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Mike Gundy Misses the Mark Again in Attempt to Clean up COVID-19 Comments

Mike Gundy’s attempt to clean up his wrong, four days later, again misses the mark.

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Mike Gundy attempted to right a wrong on Saturday, four days removed from his controversial comments regarding the coronavirus pandemic. But instead of earnestly addressing the matter, Gundy merely helped underscore the weak grasp he has on the situation, offering an I’m sorry you were offended apology instead of an I’m sorry. Period.

“I have been made aware that comments from my press conference have offended some,” he said, apparently realizing nearly a week later that his tone deaf comments were completely reckless and out of line. “It was never my intention to offend anyone and I apologize. My first priority is and will always be the student-athletes and doing what is best for the program and the university.”

It was never my intention to offend anyone and I apologize.

He apologizes if anyone was offended. Not for what he said, of course. It’s his subtle way of pushing the burden of responsibility back. On to anyone else but him.

Even in an attempt to address the situation — and hey, it was at least an attempt — he managed to bungle the landing. Of course no one was offended. They were outraged. He’s not asking for forgiveness, he’s asking for this whole situation to be swept under the rug, for people to forget that he really said this in a public on-the-record forum about his players:

“So, the question is, if you test your players back in, do you sequester them in a housing community over here while they’re training? Sure you do. We can do that. The NCAA has a rule that you can’t have a so-called athletic dorm and a percentage of the people have to be general student population, that’s been like oh 10, 12, 15 years. Well that rules gotta go out the window. Here’s why, because we’ve never been in a situation like this.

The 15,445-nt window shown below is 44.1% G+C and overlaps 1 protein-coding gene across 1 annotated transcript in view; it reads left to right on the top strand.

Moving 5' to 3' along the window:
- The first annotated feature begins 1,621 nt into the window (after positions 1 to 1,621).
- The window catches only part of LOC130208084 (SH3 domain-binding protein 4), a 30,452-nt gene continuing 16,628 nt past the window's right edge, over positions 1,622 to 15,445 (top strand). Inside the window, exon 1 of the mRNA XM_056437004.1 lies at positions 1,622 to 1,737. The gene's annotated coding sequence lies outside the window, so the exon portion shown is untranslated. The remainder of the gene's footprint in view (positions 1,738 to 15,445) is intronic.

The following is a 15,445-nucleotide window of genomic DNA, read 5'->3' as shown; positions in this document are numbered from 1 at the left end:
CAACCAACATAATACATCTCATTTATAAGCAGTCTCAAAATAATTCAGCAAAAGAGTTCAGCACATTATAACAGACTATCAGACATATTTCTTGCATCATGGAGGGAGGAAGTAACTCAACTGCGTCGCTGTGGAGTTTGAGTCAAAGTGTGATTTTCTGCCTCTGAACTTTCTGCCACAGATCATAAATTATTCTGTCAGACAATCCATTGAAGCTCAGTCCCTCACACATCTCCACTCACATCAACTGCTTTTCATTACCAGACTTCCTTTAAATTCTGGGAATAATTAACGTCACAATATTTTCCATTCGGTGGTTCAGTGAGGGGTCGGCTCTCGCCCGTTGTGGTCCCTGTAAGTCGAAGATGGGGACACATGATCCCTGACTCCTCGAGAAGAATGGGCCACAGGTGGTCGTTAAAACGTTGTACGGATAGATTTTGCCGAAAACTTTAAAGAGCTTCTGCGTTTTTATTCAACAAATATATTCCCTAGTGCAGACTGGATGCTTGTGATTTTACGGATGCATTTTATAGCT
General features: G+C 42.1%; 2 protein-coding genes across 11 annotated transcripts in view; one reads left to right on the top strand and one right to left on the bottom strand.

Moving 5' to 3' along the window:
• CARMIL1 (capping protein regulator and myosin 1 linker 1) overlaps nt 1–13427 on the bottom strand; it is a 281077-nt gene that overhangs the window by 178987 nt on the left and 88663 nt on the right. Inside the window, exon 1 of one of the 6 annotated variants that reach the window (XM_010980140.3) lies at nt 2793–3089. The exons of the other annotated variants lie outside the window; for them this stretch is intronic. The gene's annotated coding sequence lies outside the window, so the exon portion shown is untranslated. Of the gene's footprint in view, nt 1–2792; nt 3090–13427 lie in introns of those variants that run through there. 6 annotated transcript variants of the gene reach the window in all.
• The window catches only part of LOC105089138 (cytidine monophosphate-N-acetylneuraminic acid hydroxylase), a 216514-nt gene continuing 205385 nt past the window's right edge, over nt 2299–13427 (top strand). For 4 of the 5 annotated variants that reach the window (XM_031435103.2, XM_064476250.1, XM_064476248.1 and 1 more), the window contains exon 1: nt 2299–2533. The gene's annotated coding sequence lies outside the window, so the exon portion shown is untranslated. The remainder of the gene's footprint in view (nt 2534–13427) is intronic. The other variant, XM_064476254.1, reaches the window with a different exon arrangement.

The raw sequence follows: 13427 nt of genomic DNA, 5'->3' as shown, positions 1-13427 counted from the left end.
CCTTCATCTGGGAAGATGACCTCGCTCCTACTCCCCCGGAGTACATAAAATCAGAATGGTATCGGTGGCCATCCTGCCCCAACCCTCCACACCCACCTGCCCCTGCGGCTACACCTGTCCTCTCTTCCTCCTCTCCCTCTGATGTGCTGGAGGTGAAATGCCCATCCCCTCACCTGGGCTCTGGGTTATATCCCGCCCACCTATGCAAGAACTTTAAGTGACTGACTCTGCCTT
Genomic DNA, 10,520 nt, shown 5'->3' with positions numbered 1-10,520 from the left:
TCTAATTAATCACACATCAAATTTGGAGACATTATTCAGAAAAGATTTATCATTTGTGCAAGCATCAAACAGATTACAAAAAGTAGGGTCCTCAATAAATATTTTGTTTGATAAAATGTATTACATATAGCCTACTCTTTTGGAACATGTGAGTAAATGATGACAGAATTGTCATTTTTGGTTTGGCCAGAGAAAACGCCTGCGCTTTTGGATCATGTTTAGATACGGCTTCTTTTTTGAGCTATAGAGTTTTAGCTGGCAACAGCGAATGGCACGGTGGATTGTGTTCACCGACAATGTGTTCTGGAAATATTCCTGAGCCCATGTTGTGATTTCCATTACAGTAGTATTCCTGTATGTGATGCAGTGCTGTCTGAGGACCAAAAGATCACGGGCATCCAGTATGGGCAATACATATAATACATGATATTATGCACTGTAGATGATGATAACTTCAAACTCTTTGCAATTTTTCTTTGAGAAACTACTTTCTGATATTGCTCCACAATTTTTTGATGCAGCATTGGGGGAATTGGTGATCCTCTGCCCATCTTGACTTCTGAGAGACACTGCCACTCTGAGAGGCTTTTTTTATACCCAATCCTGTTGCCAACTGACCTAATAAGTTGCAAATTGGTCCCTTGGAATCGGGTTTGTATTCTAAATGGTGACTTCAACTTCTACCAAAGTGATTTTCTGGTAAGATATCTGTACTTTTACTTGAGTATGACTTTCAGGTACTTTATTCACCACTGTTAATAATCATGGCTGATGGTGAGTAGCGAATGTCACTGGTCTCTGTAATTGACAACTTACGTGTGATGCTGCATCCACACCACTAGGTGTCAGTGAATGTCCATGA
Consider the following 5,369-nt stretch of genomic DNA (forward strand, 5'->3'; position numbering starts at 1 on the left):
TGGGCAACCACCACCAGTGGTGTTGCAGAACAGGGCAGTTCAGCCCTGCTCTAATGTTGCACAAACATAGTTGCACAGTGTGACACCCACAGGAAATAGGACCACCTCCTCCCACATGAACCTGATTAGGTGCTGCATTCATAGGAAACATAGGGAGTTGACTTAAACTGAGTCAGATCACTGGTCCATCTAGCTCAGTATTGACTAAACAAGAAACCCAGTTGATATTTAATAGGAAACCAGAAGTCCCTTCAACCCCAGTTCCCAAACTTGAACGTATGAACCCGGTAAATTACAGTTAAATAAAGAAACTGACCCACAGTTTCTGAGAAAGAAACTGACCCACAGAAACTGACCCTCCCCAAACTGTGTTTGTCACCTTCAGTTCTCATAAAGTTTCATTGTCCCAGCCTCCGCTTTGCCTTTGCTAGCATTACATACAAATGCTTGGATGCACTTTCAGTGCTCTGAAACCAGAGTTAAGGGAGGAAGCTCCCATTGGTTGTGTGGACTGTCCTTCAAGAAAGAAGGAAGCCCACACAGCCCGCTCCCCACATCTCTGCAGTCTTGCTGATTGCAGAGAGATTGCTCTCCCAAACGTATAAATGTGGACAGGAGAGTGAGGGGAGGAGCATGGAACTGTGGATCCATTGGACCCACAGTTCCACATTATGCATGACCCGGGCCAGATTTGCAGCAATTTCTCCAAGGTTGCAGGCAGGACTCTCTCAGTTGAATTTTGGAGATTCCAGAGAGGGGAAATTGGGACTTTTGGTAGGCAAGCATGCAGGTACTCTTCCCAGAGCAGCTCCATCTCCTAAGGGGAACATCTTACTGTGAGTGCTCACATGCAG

“This goes back to the NCAA, the Presidents of the universities, the conference commissioners, the athletic directors all need to be meeting right now and we need to start coming up with answers. In my opinion, if have to bring our players back, test them. They’re in good shape, they’re all 18, 19, 20, 21, 22-years old and healthy. A lot of them can fight it off with their natural body, their antibodies and build up they have…those that are asymptomatic. If that’s true, then we sequester them. And people say that that’s crazy, no it’s not crazy, because we need to continue to budget and run money through the state of Oklahoma.”

Maybe Gundy understands the gravity of the situation — Saturday the U.S. passed Italy in confirmed coronavirus deaths, becoming the global leader. But I have my doubts. It wasn’t but four days ago, after all, when nearly 2,000 people died in a single day because of the disease, that Gundy felt the need to urge the state to return to work, to compare the disease’s treatment and quarantining in a similar way as the common flu, to push unproven therapeutics and statistics about its impact on the health of college-aged athletes.

Florida State’s Andrew Boselli dispelled that notion entirely this week. Maybe Gundy read it. In a first-person account of his run-in with COVID-19, he explained the struggles he encountered, the dayslong fight he endured. And unlike Gundy, he urged people to take this seriously.

“I promise, even if you’re young and healthy, you do not want this virus,” he said.

He went on.

Although I had what doctors consider to be a “mild” case of it, my experience was anything but mild.

I woke up on a Sunday morning with a low-grade fever, thinking that would be the worst of it.

By that night, my temperature was 103 degrees. It was the highest fever of my life, but I felt like I was freezing.

I was glued to the couch with no energy, no appetite and nothing but fluids and over-the-counter medicines to help me feel better.

The hardest part was feeling slightly short of breath. That’s a bad feeling anyway, and knowing that shortness of breath is often a symptom of severe cases made it that much worse.

I had never felt so not like myself.

The truth of the situation is that Mike Gundy’s target of May 1 as a return date was never feasible to begin with, regardless of how welcome his optimism regarding the situation is. The Big 12 has suspended operations through May 31 already — and Gundy, in all his infinite wisdom cannot override that.

Who can blame him for wanting to get back to normalcy? Gundy is human, after all. He wants his old life back. He wants his players to get ready for the season. Heck, he wants to have a season. We all do. But in his attempt to humanize himself for a giant teleconference misstep, he again missed the mark, pushing the blame onto anyone but himself for the words that came out of his own mouth.

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